REPORTING FROM MINAMISOMA, JAPAN -– The Japanese central government warned Thursday that it might soon ban shipments of radioactivity-contaminated rice from a farm area affected by the March accident at the Fukushima Daiichi nuclear power plant.
Officials said they might be driven to take the health measure after a test Wednesday detected excessive levels of the poisonous isotope cesium in rice harvested near the city of Fukushima, a two-hour drive from the stricken atomic plant where explosions have released radioactivity into the air, soil and water.
''We're considering restricting shipments of rice harvested in the Onami area in the city of Fukushima ... and we'll draw a conclusion swiftly,'' Chief Cabinet Secretary Osamu Fujimura, the government's top spokesman, said at a news conference.
Japanese farm trade groups and environmental interests were critical of the potential move, calling it excessive and misguided.
Masahiro Yusa, head of the agricultural planning department for the Japan Agricultural Cooperative, a policy-making group for the nation's farmers, said the tainting of one product from a localized area of Fukushima will bias the public against all products from all areas of the prefecture.
"The problem with this decision is that consumers will be more inclined to avoid Fukushima-produced agriculture products on the whole. This decision on the rice will affect farmers across the prefecture," he said.
Wednesday's discovery of radioactive cesium marked the first time that such levels of the isotope have been detected in the national staple since the crisis erupted at the Fukushima nuclear power station, crippled by the devastating March 11 earthquake and tsunami.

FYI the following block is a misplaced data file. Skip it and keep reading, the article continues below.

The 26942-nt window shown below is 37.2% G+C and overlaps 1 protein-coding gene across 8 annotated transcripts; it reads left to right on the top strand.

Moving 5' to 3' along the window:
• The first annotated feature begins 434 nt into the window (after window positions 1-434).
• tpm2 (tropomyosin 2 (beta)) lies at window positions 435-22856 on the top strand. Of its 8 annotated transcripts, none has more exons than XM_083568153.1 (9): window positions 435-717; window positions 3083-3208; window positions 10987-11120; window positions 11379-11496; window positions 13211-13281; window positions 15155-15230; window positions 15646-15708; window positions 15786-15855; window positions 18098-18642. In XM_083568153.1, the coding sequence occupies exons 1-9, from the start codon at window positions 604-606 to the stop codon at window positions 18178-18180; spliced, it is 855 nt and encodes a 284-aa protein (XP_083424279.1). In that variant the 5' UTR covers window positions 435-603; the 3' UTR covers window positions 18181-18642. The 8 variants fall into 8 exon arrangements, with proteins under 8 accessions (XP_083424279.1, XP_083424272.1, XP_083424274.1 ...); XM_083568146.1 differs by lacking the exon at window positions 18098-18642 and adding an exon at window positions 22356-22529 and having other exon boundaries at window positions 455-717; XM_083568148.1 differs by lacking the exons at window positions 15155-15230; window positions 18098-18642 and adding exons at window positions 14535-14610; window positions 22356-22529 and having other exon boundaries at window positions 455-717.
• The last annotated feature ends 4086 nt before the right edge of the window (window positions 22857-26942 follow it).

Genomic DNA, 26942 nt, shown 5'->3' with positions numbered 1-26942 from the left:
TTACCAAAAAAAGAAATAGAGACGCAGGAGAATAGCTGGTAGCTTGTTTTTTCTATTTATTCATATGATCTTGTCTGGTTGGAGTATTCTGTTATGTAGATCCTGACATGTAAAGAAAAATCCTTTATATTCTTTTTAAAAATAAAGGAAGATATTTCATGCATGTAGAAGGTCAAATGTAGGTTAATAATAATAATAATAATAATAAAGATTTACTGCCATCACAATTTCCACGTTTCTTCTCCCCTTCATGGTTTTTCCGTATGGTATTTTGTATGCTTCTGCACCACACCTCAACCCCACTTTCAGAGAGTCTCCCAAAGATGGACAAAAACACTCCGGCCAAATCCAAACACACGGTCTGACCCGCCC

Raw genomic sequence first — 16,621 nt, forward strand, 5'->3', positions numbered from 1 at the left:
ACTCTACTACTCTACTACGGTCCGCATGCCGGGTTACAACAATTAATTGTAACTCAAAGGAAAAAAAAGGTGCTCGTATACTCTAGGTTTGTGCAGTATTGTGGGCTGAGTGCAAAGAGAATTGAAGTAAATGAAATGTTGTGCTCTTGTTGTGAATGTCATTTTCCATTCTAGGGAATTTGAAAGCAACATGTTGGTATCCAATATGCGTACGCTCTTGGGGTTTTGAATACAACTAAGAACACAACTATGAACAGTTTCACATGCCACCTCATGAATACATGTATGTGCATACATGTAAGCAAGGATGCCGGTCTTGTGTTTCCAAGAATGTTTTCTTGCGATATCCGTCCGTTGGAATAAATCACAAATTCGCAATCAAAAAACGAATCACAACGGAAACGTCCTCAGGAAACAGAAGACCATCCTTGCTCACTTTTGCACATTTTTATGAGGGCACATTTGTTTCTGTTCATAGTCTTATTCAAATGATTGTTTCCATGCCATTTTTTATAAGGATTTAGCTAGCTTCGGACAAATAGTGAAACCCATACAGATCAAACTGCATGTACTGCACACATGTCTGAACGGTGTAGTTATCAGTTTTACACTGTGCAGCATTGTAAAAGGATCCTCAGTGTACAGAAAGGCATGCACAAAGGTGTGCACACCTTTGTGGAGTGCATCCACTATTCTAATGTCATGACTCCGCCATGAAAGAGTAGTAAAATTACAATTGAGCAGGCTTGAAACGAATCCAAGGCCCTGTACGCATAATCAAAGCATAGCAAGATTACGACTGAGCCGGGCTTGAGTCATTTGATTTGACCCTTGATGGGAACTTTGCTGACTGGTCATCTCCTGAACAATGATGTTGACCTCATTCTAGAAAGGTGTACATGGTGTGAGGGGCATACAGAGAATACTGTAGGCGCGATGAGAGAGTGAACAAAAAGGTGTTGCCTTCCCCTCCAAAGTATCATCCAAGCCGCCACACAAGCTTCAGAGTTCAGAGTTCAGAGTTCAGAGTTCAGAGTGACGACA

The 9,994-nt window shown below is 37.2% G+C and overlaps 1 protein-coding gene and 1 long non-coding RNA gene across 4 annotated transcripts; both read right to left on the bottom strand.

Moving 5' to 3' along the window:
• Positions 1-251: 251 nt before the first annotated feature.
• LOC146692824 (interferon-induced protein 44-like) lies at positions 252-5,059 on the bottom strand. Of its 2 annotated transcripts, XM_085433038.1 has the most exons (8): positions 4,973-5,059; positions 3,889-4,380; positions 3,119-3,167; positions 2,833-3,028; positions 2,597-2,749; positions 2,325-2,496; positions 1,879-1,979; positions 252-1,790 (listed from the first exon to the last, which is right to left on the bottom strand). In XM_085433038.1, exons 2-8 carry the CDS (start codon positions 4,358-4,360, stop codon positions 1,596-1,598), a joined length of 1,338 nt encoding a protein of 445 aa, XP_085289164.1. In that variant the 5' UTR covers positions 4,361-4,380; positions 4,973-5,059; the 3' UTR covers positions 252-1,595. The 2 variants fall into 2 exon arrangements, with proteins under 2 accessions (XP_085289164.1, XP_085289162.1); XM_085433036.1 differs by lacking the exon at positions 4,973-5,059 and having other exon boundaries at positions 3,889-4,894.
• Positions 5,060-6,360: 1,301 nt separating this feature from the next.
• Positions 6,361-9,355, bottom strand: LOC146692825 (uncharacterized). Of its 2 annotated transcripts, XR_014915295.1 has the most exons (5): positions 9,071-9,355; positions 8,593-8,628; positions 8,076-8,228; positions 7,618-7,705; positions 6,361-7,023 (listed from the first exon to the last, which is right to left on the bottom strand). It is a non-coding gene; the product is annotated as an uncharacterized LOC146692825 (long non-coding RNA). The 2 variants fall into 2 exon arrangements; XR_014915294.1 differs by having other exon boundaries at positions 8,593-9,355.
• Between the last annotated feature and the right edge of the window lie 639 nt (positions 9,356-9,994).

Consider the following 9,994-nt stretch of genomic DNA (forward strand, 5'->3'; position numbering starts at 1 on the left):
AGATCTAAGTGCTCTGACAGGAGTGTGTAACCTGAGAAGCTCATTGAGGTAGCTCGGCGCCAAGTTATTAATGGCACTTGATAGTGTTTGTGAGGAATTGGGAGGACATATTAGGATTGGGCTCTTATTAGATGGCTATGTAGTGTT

Fujimura said rice containing excessive levels of cesium has not been put on the market so far as it was found in tests conducted before being shipped.
"'I've heard the problem will not become serious,'' he said. He added that the government will continue to make efforts to prevent the spread of unfounded rumors about Japanese products being contaminated by radioactive substances.
But Yusa said the government had given farmers the go-ahead to plant rice in the area where the cesium was found. He said officials had given farmers hope but that the announcement of a possible ban on their product had taken that away.
"After the March 11 disaster, Fukushima farmers have been under a lot of pressure," he said. "But after the first tests, the rice farmers got an OK to grow their crops. After further tests in October, they received the all-clear to harvest their rice."
Then came the announcement Thursday that cesium had been found.
"At the moment, we're getting ready to harvest a big crop of apples in the Fukushima area," Yusa said. "It will make it very hard to sell those. For the future, we will have to rethink ways and strategies to try to get people to buy Fukushima-made produce, and trust in that produce."
Greenpeace officials in Tokyo on Thursday called the government's announcement "a blind action" that might do more harm than good.
"The main problem is that the government is conducting insufficient monitoring of food in Japan," said Jan Vande Putte, a nuclear expert with the organization.
"Their screening system is inadequate. There is a limited number of samples being analyzed. They're taking a rough approach, and the risk is that they will unnecessarily ban a lot of food rather than be precise."
He said government health officials were using unnecessarily complicated and expensive equipment when more simple measures would allow them to test more food.
"In the fishing community, we're asking that every single basket of fish that comes to market should be tested. They can do the same with rice. It's technically possible. You can measure for cesium in a few minutes.
"But for some reason, maybe for bureaucratic reasons, the government is sticking with technical equipment that limits their scope. That's just not smart."
-- John M. Glionna and Tom Miyagawa Coulton
Photo: Bags of contaminated rice are displayed Thursday in a warehouse in Fukushima, Japan. Credit: Jiji Press / AFP